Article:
What does a book that tells stories about Pixar Studios and comedian Chris Rock have to do with social justice communications? As social justice communicators, we are constantly testing ideas that are new and novel. We need to keep paying attention to what our audiences are interested in, how they perceive us, and how relevant our communications are. We need to be nimble, responsive, and take the right lesson from feedback. This nimblenss comes from the “little bets” he’s encouraging.
It’s not like he’s just saying, “plan to screw up, then fix it.” (Oh, wait, he might be saying that.) But I interpret it more as:
- Take a chance on your idea, even if you haven’t figured it all out yet.
- Look for a way to implement it quickly and without risking dramatic failure. Come up with the correct scale for testing.
- Watch carefully how it works and doesn’t work. Don’t distract yourself with your internal dialog about how it sucks that it’s not perfect.
- Take the right lesson from it. Don’t rush to find the lesson.
- Revise your idea and figure out what your next little bet is.
- Rinse and repeat.
But don’t just take my word for it: here’s a Q&A with the author of Little Bets.
I can think of many concrete examples of how this approach can influence your communications. Here are two:
- You could be A/B testing your subject lines with a segment of your email list to see what sort of subject lines lead to more of your subscribers opening your emails. Then send the more effective subject lines to the majority of the list.
- If your organization wants to start using video, don’t spend all your money to produce one long video, then no more videos till your next fiscal year. Try a series of smaller-scale videos so that by the third or fourth one, you have learned how your audience engages with your videos. Then make decisions about how to fund a video strategy based on that.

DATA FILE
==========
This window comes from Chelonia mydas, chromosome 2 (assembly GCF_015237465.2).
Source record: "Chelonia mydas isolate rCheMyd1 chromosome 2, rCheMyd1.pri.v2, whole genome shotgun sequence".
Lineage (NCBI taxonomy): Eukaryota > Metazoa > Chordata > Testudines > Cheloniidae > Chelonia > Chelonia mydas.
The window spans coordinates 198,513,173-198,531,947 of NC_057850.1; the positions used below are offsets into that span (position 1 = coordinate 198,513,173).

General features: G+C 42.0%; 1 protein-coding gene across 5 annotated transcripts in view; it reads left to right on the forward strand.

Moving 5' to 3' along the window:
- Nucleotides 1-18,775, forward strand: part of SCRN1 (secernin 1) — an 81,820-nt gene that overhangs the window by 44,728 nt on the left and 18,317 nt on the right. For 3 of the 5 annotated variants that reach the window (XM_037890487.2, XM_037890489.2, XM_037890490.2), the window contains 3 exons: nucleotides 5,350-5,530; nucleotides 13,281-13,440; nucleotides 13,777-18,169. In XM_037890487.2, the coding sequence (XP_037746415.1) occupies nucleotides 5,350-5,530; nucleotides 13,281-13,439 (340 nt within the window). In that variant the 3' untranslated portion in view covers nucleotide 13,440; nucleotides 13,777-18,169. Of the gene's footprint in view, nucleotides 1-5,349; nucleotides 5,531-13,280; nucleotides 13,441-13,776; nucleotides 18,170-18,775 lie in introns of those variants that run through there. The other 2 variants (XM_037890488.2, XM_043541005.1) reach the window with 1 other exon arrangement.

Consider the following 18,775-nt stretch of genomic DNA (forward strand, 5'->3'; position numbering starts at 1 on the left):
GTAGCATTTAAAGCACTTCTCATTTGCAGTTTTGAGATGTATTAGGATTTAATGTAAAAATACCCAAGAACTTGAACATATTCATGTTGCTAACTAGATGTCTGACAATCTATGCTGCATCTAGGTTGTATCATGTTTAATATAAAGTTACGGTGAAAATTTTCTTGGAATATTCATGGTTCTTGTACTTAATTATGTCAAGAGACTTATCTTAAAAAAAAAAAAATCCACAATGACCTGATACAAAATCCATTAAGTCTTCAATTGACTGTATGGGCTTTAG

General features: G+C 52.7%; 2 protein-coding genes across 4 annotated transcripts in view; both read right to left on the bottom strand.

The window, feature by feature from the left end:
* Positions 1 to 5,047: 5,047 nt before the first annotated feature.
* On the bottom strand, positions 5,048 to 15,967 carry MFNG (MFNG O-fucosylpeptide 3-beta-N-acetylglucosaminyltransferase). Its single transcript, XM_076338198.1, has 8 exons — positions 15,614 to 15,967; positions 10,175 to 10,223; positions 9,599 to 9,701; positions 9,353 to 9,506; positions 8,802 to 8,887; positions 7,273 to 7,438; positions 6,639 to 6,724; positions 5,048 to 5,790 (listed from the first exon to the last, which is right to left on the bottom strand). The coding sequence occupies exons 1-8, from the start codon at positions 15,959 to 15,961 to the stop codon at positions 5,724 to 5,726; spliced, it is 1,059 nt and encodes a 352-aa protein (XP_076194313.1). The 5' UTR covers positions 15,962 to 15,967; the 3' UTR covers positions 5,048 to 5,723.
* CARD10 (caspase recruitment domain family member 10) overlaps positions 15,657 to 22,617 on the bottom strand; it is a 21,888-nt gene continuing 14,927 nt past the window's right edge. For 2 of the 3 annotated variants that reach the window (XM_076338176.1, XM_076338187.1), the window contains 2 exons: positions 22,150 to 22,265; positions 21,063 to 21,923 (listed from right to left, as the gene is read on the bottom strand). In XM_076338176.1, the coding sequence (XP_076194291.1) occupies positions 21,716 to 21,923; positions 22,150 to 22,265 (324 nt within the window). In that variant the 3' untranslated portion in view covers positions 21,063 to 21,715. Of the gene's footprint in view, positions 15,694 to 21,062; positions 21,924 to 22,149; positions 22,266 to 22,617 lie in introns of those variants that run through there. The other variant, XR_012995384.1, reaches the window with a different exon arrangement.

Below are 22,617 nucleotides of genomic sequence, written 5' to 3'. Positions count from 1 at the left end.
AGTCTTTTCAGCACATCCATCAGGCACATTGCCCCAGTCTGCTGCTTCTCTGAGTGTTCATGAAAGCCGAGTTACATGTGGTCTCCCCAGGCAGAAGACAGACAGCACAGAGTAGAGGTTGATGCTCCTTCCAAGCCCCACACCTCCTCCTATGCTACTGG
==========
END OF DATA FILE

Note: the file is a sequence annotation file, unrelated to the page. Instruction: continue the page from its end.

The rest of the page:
I’m going to offer two caveats for my admiration of this book:
1- One of his examples is off the mark: how a U.S. Army general used a “little bets” philosophy to update our approach to the military occupation of Iraq. How to improve an illegal occupation isn’t a neutral situation and he could’ve made his point without it.
2- Sims doesn’t address how forces like institutional racism or sexism get in the way of an effective “little bets” strategy and how to specifically counter that. He doesn’t acknowledge the reality that when people who are targeted by racism (for example) move into professional fields where we’re under-represented, we are not given room to fail. Any failure is treated as evidence that ‘we’re not well-suited for this sort of thing’ and can easily become the basis for discouragement.
The pre-judgment of people’s skills that comes from racism or sexism complicates the “little bets” approach in that some groups of people in the workforce then don’t have the option to experiment. The freedom to fail shouldn’t just come as a privilege, yet it often is a privileged position — and that is the enemy of the “little bets” philosophy.
Just because one of his examples of an effective “little bets” strategist is Chris Rock doesn’t mean that anywhere he acknowledges that perhaps we are not all free to fail in the same way. We have to explicitly identify and release ourselves from the mantra that “we don’t have room for failure” and also “maybe you’re just not good at ____” if we want to make the best use of the “little bets” approach.
I still recommend the book.
I encourage you to cuddle up with this book on a rainy day and read it. Or, on a sunny day, look for places that you already do this now, and you can look around for other places you can introduce a “let’s try” approach to your communications that won’t have catastrophic effects if it turns out your hunch is wrong.
Little Bets is a great way to keep a growth mindset and a way to keep evolving our communications. Thank you, Peter Sims!